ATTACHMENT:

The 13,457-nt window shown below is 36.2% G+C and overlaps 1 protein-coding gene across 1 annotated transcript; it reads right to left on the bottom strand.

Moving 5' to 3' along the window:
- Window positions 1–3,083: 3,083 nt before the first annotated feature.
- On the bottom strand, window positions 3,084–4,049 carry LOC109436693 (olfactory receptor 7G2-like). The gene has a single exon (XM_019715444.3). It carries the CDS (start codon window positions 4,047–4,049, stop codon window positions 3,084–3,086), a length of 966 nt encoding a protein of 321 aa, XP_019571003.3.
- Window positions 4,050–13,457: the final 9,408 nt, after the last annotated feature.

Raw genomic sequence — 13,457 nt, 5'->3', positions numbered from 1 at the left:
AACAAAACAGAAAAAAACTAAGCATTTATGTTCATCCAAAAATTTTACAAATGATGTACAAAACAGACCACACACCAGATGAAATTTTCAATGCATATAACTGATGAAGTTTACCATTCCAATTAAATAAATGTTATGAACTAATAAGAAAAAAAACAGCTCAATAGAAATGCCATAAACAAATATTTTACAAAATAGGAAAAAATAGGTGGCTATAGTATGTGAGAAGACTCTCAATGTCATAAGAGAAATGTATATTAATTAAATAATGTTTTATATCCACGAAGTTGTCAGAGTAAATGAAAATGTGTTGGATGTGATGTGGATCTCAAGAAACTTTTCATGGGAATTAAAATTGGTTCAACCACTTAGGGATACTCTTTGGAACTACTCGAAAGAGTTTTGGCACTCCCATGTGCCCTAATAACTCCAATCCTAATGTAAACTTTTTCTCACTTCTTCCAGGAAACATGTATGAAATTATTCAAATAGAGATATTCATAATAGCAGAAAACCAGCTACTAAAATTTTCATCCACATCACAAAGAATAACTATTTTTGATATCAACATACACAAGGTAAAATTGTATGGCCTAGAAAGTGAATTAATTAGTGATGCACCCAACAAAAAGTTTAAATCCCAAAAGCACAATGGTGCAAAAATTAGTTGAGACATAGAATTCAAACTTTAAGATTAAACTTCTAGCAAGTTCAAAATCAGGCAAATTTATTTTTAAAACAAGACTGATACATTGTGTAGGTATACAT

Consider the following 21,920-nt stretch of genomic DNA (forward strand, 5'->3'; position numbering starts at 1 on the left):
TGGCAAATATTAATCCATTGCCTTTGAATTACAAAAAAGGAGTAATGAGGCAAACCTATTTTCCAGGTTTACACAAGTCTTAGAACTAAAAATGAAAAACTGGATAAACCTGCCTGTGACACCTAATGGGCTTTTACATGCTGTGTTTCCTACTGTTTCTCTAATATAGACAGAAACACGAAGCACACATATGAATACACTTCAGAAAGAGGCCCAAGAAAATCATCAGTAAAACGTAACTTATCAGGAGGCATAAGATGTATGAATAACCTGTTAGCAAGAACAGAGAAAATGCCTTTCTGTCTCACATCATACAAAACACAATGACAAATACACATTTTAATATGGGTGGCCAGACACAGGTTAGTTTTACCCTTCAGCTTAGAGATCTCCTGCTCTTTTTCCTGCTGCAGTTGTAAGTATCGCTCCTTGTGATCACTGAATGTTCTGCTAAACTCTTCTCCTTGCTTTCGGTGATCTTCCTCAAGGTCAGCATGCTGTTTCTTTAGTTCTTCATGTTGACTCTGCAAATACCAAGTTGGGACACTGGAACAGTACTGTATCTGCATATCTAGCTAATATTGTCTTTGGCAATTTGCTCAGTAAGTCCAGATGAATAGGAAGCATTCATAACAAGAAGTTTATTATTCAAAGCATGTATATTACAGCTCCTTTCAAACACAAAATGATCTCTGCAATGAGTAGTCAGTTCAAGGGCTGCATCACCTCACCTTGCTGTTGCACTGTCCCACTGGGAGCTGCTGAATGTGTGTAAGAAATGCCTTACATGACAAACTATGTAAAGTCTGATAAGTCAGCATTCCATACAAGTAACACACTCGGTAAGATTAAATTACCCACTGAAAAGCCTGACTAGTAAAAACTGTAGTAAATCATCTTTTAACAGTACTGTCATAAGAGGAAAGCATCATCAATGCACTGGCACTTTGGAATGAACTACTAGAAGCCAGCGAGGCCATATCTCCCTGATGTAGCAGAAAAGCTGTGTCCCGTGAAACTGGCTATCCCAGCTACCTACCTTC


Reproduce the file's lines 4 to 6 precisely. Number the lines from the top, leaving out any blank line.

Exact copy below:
- On the bottom strand, window positions 3,084–4,049 carry LOC109436693 (olfactory receptor 7G2-like). The gene has a single exon (XM_019715444.3). It carries the CDS (start codon window positions 4,047–4,049, stop codon window positions 3,084–3,086), a length of 966 nt encoding a protein of 321 aa, XP_019571003.3.
- Window positions 4,050–13,457: the final 9,408 nt, after the last annotated feature.

Raw genomic sequence — 13,457 nt, 5'->3', positions numbered from 1 at the left: